Papa Vinyard's Oscar Sunday: LOGORAMA and the rest of the 2010 nominees for Best Animated Short
Papa Vinyard here, now here's a little somethin' for ya...
This column will tackle an Oscar winner from each year starting with the inception of the Academy Awards in 1929. My goal is to highlight lesser-known films from throughout cinema history that were able pull down one (or more) of the Golden Statuettes that remain such an integral part of Hollywood lore. I will also take a close look at the actual element(s) that the film was given awards for, with my analysis on how they hold up with years (or decades) of cinematic history in the rearview since. Last week, I made the mistake of announcing that I'd be looking at the 2009 winner for Best Short Film (Animated), Kunio Katou's LA MAISON EN PETITS CUBES. I will instead be looking at the 2010 winner of the award, H5's LOGORAMA. Tune in next week when I'll be reviewing Frank Borzage's 1932 winner for Best Director and Best Adapted Screenplay, BAD GIRL.
LOGORAMA is, in short, a complete chastisement of contemporary western civilian life. It's basically saying that our existence, from the way we interact to our primal, fundamental perception of reality, is completely dictated by the brands and labels that permeate our everyday life. But this film's aim is irony, not tragedy. The humor is not in how totally, thoroughly, and seemingly permanently owned we are by the corporations and trademarks that we see, interact with, and consume every day. It is how completely and utterly blind and ignorant we are to it all that is the raison d'etre of this particular film, and serves as the source of both its winning satirical humor and its cynically profound sense of alarm.
By the end of the first shot, we get a fairly good idea of where LOGORAMA is heading. We start on the logo for Malibu Rum, before we pull back and see that it's meant to represent a signpost for the actual Los Angeles city of Malibu. We see a truck with the logo for the RV company Cruise America and two houses, one with the words "AMERICAN FAMILY" written on the side and the other reading "BROAN" after the ventilation fan company. So we're talking a short-film expansion of that joke in REPO MAN where all the items are labeled "FOOD", "DRINK", "BEER", etc., with a anti-corporate overtone, right? Well, not so much...
As the piece goes on, we see much more of Los Angeles depicted in this manner, with logos and brand names permeating the architecture, before we settle on the two "cops" (in the guise of Michelin Men) that serve as our protagonists. As the two banter in their squad car ("That cheetah can run like a motherfucker, but in a zoo? He ain't got room to hit second gear!"), we see the dynamic between the two; one's a more happy-go-lucky innocent, the other a grizzled, short-tempered vet. The pair get an A.P.B. on the radio for a suspect described as a "white male, 6-feet-tall, yellow jumpsuit, red hair and shoes, answers to the name Ronald, considered armed and dangerous," (guess who, right?). They look across the street, and who should they see sipping a soda, but Ronald fucking McDonald. "Sweet Jesus!"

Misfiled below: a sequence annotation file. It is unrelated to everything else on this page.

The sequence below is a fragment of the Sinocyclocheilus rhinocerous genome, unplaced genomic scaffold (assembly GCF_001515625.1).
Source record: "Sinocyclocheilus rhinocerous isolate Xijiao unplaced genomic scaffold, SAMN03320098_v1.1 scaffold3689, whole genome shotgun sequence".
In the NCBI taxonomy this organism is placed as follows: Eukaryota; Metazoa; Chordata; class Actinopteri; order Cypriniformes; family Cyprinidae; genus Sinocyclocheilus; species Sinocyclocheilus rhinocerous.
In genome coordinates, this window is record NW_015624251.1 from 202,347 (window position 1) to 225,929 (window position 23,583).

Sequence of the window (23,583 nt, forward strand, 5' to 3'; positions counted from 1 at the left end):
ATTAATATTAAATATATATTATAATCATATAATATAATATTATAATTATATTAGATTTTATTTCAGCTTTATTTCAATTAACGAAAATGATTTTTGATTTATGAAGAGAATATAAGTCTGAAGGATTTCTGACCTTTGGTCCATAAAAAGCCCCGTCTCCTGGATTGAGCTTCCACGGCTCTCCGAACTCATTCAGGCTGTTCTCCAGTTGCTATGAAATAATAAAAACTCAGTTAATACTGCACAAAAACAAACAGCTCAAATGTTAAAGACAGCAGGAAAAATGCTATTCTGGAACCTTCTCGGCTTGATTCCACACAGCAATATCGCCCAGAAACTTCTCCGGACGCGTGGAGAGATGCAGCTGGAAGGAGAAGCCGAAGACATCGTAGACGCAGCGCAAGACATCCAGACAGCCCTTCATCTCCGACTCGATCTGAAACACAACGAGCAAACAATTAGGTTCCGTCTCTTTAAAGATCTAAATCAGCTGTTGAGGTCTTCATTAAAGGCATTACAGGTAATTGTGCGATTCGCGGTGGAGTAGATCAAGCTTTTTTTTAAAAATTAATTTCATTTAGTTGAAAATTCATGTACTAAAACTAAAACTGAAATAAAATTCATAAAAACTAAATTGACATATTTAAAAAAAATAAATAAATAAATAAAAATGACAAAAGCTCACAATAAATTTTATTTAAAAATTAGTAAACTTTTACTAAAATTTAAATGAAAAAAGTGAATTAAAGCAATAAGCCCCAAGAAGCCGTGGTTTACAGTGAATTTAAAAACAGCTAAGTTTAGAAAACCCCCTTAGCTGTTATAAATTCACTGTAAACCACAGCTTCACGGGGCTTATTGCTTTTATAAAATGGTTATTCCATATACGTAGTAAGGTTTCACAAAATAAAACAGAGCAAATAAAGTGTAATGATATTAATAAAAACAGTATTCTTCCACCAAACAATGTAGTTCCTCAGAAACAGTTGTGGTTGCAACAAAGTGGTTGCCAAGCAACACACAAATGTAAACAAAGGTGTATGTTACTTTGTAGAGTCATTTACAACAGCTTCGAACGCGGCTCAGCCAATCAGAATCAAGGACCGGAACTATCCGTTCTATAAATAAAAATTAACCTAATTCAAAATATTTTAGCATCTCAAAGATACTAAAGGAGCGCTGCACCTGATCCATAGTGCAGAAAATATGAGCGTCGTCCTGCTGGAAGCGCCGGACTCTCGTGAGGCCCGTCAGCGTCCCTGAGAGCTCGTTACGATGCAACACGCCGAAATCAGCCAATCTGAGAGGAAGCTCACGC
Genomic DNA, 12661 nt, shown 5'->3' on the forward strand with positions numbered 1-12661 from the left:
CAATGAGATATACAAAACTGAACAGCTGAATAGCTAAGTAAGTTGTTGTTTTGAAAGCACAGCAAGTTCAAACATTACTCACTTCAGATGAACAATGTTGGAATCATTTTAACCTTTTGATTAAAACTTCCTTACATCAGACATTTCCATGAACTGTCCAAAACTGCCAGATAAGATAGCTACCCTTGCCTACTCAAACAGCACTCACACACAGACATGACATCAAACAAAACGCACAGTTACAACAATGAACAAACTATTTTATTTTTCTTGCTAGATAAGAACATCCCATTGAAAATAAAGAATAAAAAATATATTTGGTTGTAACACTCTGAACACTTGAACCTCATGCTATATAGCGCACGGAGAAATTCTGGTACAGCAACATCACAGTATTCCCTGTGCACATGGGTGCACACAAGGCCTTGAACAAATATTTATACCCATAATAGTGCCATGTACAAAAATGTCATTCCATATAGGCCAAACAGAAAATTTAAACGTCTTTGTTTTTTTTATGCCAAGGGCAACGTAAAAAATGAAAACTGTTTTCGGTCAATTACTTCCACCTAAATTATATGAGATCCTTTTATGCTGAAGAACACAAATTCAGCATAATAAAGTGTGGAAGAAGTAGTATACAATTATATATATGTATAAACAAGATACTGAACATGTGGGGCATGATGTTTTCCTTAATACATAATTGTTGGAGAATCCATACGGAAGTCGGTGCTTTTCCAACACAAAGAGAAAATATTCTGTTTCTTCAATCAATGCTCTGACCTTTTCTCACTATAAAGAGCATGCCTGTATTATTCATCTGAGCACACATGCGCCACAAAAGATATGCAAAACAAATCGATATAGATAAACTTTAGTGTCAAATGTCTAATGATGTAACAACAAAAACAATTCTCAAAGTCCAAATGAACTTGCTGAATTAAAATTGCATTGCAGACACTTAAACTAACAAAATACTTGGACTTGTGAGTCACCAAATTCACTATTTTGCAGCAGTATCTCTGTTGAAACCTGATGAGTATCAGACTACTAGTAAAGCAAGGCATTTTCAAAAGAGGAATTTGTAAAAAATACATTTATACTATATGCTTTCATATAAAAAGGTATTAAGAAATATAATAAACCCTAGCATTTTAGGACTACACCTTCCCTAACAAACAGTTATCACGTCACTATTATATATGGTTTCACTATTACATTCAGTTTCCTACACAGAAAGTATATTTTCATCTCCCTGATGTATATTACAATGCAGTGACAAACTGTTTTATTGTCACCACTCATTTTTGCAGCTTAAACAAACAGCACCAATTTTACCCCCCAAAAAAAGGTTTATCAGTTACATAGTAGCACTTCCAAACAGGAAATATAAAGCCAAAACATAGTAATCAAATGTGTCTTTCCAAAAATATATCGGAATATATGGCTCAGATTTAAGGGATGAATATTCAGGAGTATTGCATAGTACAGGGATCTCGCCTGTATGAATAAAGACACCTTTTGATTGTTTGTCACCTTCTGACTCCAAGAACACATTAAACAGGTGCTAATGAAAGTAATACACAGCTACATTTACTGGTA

A car chase ensues, leading us through a plethora of brand-focused sight gags. A flamboyantly gay Mr. Clean leading the mascots for Haribo and Bob's Big Boy on a tour of the L.A. Zoo that includes the Paramount mountain (a mole hill), a life-sized Republican elephant, and a sleeping lion nestled safely in the round center of the MGM logo. Mr. Peanut getting his head blown off, letting a lone peanut fall out of the hole. A cup of coffee spills on the floor, and the splatter forms the Nickelodeon logo. A couple of M&Ms get run over, spilling candy, chocolate, and peanut center (in that order) onto the car windshield.
Then, right before a police sniper is able to take out the increasingly murderous McDonald, The Big One hits Los Angeles. All the copyrighted characters run for the hills, but many are crushed by the debris. McDonald takes out the grizzled cop with a shot to the head via the gun-barrel James Bond intro framing ("Sorry for killin' you, bro!"). As he takes off in a motorcycle (oddly plastered with the GREASE 2 logo), the rest of the town is smothered in debris, spilled oil, and flooding waters. Only Bob's Big Boy and a mascot for Esso (the international name for Exxon) make it out alive, and enjoy a Steve Jobs Apple atop The North Face (literally the north face of a mountain).
The film could've probably gotten away with being a 2-minute concept short showing a world consisting of logos and brand names, but it would've been less than half as clever, and certainly not Oscar-worthy. The narrative with the raging mad Ronald McDonald, the two policemen, and the various copyrighted bystanders is a half-brilliant idea that makes a simple anti-corporate notion into a layered satire in merely 14 minutes. There is the obvious point that all of us are so inundated by corporate branding that it defines nearly everything we see or do. Skyscrapers are recognized by the offices they house (Colgate, Levi's, Western Union, etc.), a cheap Pizza Hut bench is clearly labeled "Formica", and a truck has GMC splattered in huge letters across its side.